When legendary San Antonio Spurs head coach Gregg Popovich made the decision to name Dejounte Murray as his full-time starting point guard over future Hall-of-Famer Tony Parker, it was evident that a new era was set to be ushered in.
Parker had been the Spurs starting floor general since he entered the NBA in 2001 but Popovich knew his time as their leader was up. This idea was cemented when Parker moved on and joined the Hornets in free agency, effectively leaving the keys to one of the league’s most illustrious franchises to Dejounte Murray. Murray recently discussed his goals for next season on the Jeremy Mills Podcast, expressing he hopes to become the Spurs leader of the future (h/t Slam):
What are your plans for the upcoming season?
Murray: “You’re going to have to see. I’m putting in a lot of work. I’m watching a lot of film. I’m ready to lead. I’m ready to be the vocal point from offense to defense.
“I’m just ready to go, starting with training camp. I’m not going to say I’m going to average this. I’m going to do that or do that.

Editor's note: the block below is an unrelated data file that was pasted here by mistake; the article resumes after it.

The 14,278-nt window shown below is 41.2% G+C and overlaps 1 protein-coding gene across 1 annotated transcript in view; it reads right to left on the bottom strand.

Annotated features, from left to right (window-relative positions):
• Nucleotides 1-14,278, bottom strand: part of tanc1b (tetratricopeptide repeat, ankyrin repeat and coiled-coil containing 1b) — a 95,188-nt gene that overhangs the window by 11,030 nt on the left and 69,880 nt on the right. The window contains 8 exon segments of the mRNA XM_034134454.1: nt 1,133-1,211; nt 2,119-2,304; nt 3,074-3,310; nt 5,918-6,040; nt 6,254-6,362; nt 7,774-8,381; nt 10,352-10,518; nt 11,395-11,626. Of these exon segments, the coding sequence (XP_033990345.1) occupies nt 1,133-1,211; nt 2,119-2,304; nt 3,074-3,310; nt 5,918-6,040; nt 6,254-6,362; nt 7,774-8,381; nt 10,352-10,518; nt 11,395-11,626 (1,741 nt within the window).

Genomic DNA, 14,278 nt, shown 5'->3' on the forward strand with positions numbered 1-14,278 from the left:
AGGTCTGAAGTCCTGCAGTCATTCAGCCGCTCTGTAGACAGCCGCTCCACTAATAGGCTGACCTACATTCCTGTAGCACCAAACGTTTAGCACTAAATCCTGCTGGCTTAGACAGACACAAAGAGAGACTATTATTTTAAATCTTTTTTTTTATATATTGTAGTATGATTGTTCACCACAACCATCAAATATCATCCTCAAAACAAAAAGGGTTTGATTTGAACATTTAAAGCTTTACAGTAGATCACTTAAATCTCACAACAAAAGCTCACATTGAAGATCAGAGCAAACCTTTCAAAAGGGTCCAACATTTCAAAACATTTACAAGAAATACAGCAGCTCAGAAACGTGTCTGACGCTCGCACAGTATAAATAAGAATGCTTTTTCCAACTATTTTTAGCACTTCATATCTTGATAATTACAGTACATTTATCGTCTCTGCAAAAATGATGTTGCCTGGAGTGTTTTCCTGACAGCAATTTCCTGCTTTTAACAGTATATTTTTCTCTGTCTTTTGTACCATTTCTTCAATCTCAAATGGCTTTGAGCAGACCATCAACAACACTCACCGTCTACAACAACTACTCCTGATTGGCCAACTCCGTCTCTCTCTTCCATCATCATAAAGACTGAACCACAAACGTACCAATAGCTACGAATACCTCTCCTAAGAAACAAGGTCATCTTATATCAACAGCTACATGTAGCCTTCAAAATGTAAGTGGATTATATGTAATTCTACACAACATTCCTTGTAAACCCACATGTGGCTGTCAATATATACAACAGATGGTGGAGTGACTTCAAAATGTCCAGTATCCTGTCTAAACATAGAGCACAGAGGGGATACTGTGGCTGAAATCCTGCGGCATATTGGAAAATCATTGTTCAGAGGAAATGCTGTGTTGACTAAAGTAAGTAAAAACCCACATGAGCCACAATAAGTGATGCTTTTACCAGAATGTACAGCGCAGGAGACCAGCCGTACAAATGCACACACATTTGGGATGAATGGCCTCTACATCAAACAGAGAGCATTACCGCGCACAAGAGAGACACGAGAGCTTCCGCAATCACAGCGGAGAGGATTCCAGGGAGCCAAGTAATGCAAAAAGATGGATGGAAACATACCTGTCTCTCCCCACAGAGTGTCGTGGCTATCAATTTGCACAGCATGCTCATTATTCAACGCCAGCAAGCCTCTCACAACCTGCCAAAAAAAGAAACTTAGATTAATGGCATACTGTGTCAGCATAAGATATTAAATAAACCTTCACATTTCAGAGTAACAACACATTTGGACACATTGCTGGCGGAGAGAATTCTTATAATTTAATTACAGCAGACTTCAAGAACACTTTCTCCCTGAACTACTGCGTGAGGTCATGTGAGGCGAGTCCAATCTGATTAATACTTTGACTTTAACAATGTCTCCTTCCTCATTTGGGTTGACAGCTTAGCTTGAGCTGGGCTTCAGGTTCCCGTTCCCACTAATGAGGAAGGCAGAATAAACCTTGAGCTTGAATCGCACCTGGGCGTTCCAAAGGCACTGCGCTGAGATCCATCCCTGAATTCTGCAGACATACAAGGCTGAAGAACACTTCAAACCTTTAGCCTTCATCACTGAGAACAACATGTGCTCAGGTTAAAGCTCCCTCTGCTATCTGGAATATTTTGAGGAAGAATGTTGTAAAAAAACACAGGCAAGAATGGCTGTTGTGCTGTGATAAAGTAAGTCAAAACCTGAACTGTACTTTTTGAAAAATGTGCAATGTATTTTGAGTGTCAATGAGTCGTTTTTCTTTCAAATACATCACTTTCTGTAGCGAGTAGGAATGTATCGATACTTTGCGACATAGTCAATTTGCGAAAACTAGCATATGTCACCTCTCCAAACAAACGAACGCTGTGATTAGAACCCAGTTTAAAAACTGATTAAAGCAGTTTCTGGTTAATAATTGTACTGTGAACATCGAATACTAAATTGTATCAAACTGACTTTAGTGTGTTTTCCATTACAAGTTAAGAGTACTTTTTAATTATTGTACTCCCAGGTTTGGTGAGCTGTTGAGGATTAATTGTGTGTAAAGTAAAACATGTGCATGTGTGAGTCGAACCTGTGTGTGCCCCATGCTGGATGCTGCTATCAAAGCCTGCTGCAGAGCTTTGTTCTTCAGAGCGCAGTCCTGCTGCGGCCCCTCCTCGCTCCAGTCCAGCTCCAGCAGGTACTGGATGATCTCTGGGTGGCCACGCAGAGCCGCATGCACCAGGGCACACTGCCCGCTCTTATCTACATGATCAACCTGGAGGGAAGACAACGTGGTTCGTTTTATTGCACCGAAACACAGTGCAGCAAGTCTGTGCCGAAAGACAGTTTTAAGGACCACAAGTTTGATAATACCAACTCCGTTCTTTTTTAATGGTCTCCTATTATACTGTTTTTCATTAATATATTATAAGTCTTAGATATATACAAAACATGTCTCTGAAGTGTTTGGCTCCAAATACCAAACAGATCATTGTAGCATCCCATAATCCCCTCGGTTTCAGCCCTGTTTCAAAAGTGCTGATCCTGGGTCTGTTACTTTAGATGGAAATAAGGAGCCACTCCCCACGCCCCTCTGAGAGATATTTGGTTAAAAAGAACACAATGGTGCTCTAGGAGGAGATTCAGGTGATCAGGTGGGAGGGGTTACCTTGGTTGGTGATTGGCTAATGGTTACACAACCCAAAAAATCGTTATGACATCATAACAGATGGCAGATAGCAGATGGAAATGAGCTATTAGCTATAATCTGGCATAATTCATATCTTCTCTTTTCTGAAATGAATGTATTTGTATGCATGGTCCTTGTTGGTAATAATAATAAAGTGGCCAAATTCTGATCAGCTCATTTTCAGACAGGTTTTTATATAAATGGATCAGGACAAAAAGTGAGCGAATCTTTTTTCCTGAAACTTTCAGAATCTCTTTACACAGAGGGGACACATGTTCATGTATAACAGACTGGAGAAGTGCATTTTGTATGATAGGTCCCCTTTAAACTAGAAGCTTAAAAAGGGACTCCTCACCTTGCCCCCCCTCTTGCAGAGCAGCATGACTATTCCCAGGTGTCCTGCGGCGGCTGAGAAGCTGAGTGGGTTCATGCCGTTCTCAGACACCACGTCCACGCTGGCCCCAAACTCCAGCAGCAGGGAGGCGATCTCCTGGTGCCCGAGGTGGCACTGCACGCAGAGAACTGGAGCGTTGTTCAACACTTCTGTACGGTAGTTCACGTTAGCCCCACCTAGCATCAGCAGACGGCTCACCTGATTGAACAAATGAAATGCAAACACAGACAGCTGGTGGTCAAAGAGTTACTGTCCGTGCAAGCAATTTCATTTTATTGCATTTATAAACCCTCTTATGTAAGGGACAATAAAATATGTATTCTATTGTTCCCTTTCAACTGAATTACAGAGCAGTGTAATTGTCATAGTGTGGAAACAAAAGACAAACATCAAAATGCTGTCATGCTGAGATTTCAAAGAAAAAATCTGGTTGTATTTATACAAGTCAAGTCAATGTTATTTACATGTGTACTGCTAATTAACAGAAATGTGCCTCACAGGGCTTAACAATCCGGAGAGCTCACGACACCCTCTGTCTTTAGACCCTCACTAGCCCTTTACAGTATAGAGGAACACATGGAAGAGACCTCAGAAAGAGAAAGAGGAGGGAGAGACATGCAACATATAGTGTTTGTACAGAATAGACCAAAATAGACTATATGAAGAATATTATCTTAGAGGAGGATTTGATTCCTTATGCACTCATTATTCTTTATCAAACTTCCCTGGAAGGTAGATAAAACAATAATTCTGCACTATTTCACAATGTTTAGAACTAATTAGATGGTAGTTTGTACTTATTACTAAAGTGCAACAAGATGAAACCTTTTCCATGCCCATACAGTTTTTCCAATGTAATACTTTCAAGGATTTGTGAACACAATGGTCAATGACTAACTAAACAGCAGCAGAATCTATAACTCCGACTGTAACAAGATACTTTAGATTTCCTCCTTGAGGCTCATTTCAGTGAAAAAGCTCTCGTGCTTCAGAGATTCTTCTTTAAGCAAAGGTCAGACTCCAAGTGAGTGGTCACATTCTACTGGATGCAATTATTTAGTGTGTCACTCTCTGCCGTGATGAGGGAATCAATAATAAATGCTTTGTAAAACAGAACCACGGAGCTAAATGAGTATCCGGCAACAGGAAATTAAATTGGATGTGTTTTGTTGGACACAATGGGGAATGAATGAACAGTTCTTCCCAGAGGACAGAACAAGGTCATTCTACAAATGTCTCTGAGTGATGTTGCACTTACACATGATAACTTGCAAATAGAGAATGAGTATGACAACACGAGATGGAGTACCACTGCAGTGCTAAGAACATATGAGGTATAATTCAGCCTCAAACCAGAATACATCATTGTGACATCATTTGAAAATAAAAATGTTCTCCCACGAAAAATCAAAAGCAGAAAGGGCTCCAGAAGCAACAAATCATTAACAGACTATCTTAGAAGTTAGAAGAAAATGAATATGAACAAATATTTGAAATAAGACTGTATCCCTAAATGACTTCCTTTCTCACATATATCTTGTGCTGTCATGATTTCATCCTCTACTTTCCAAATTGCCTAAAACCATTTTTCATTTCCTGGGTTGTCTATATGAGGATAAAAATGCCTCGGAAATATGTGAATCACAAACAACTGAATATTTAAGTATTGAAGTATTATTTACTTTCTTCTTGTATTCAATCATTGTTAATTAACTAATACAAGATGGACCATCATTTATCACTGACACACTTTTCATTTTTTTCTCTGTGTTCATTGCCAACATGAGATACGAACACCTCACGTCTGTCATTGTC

“My mindset is go in to training camp and go ask Coach Pop, What do you need me to do? And whatever he needs me to do… He’s a legend. He’s been around the game for decades. And obviously, he’s going to have a plan.
“My job is to continue to work hard and come to training camp ready to go.”
At just 21 years old, Murray is still well aware of the expectations he now has heaped onto him as the incumbent leader of the Spurs. The end of an era is on the horizon following Tim Duncan’s retirement and Parker’s departure, and Murray may be at the forefront of their looming youth movement.
Murray started 48 games last season but should prepare himself for even more minutes and the opportunity to showcase his long-term potential, especially with Kawhi Leonard possibly out of the picture sooner rather than later.
Entering his third professional season, Dejounte Murray has already proved his worth on defense, being the youngest player in history to ever earn a spot on an NBA All-Defensive team. The wiry 6-foot-5 guard is a pest when playing on-ball and is athletic enough to get to the rim with consistency on offense.
If Murray could iron out his jumper and make it a weapon in his offensive arsenal, the Spurs could have a much-needed star on their hands to carry the torch over from their Big 3 dynasty. Coupling an improved outside stroke with developed leadership skills could take the Washington product to new heights this season.
You can listen to the entirety of Murray’s interview below.